The title of this post sounds like some drug reference but I promise it isn't. Also, I apologize for the random post-without-a-recipe on Tuesday! That was meant to stay as a draft and somehow sneaked out of the fold. Anyway.
A girl makes friends her whole life and sometimes – rarely, but sometimes – those friends know how to make The Perfect Cup of Hot Cocoa. And even more rarely, that friend will agree to let you invade her kitchen and, you know, spill all her secrets and let you bring weird fruit no one has ever heard of before. Meet Candace Rarick: the woman behind this alchemy.
I first encountered her brand of hot cocoa madness at a girls' night during Hurricane Joaquin (which didn't actually make it to Virginia). Candace was all, “I'll bring stuff to make hot cocoa!” in the group message and the other girls and I let her have that one, little realizing what she actually meant by “I'll bring stuff to make hot cocoa.”
Hot cocoa packets.
Oh my goodness. This girl's serious about her cocoa. After a little begging on my part, Candace let me watch her deceptively easy steps to making the perfect cup of cocoa. Before my eyes, this 5'2 brunette turned a bagful of groceries into a dozen mugs of hot cocoa the perfect color, consistency, temperature, and flavor. If I had not watched her dump the packets of hot cocoa into the mugs, I would never have known this cocoa wasn't made from scratch. It tasted like brownie batter in liquid form and wrapped around the my weary soul like a chocolate-flavored plush blanket. It tasted the way the Swiss Miss commercials make it look like their instant packets would taste. It tasted like all your childhood dreams of hot cocoa not ruined by that ubiquitous cup of tepid brown water we all anticipated after a rare snow day. You know, the kind that has mummified mini marshmallows that still crunch when you bite them, and a half-inch of undissolved powder when you finally reach the bottom of the cup? Candace formulated her recipe over the years by trial and error, making a batch and thinking, "No, that isn't quite right - what can I change?" It began with extra powder. It ended with the recipe as we know it today, which I daresay would be hard to improve. As I watched Candace conduct this magic I crouched. I waited. I asked if I could come again sometime for lessons. She said yes and we forced our schedules to collide and now, after months of waiting, I can finally share the definitive way to Make Packet Hot Chocolate Taste Gourmet.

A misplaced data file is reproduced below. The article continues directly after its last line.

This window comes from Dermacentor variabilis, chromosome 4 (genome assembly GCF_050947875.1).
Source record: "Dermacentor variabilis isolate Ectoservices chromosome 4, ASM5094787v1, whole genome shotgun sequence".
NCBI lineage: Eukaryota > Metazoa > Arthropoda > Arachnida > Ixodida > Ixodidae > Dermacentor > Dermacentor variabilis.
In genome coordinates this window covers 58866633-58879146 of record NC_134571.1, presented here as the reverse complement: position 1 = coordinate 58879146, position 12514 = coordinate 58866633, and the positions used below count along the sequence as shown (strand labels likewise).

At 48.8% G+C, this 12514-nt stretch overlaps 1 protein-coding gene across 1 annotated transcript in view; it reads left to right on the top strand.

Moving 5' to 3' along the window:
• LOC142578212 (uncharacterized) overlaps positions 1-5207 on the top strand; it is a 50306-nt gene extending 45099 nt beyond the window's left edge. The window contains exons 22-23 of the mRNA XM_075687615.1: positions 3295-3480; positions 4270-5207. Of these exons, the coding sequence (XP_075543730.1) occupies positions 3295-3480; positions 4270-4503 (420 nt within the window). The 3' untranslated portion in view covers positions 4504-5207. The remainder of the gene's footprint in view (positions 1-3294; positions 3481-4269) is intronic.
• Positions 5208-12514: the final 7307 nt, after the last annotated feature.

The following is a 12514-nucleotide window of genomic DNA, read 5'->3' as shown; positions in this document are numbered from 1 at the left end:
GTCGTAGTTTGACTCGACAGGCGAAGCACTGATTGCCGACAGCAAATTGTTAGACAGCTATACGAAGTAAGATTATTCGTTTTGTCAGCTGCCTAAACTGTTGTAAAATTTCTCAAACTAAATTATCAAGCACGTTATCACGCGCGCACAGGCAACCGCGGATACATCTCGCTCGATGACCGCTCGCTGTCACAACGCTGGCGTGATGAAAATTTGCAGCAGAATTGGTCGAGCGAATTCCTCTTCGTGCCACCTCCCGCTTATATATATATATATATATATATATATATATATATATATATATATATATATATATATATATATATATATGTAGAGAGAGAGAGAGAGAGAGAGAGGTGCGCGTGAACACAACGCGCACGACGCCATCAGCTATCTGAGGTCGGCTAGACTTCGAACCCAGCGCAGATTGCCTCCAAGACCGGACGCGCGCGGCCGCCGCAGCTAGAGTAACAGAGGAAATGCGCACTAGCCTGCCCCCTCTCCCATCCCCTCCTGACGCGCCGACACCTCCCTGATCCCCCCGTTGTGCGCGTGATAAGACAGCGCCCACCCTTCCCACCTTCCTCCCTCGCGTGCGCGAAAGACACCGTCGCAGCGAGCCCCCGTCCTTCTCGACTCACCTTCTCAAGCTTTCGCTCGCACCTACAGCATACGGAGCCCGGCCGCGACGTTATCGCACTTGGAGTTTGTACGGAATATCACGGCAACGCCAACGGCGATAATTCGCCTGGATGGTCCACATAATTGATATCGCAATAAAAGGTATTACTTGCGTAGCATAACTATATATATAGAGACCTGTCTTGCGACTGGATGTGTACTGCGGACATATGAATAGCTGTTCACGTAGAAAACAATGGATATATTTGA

See, at some point in your life you will want hot chocolate and are A) out of cocoa powder to make it from scratch or B) out of range of a stove. This recipe, then, is for those moments. But though making totally homemade hot cocoa will never go wholly out of style, I think it's safe to say that this recipe for hot cocoa equals (or beats) any completely homemade version I've ever made. It's indulgent and best enjoyed in place of a meal (because, really, who wants just a taste? Go all or nothing, I say) and you'll be forever changed. But before I get to the meat of the post, we have to define some terms:
Hot Chocolate: a hot, creamy drink based off of melted chocolate mixed with milk, rather than cocoa-powder-based.
Hot Cocoa: a hot, creamy drink based off of cocoa powder, sugar, and milk.
What we're making is hot cocoa, which means that the finished liquid should be dark brown rather than the paler color permissible in hot chocolate. The various steps are also important and will be further described in the actual recipe. What you need to know now: you're mixing all your “dry” ingredients, adding BOILING water (yes, you really want it actually boiling, as this will melt the chocolate) and cooling the drink to perfect sipping temperature with a splash of cold milk. Got it? Now: Candace's recipe.
Decadent Hot Cocoa (from a packet)
For a large mug (or thermos) of hot cocoa:
2 packets hot cocoa mix (Ghirardelli makes a fantastic mix)
A generous Tablespoon of Hershey's Chocolate Syrup
A few pinches of dark chocolate chips/chunks (about 8 chocolate chips)
½ cup whipped cream (plus more for topping off)
6 oz. BOILING water
1/3 cup cold milk
- Start off by dumping the contents of the packets in your mug. To this, add a generous “globble” of chocolate syrup. Basically spin the bottle several times, squeezing hard. This is inexact. Toss in the chocolate chips.
- If using Reddi-Whip-style whipped cream, spray a generous portion (about ½ cup) into the mug. Allow to soak into the powdered ingredients while your kettle boils. In place of stove-top boiling, you may boil water in the microwave. When the kettle is boiling, pour 6 oz. (or a bit less, depending on the depth of your vessel) of water into your mug and stir into a concentrate of all things miraculously chocolatey.
- When your concentrate is all set, go ahead and douse it with the cold milk. At this point you're just topping and cooling with the milk, so fill your mug as far as it will go and stop there. Top with a generous display of whipped cream and a little more drizzled chocolate syrup.
Though there are probably five hundred and twelve calories in every mug, sometimes (especially post-snowball fight) it's worth it. And you'll know when you taste it that you've been in the presence of genius. We hail you, Candace, Queen of Hot Cocoa. MAYSHELIVEFOREVER.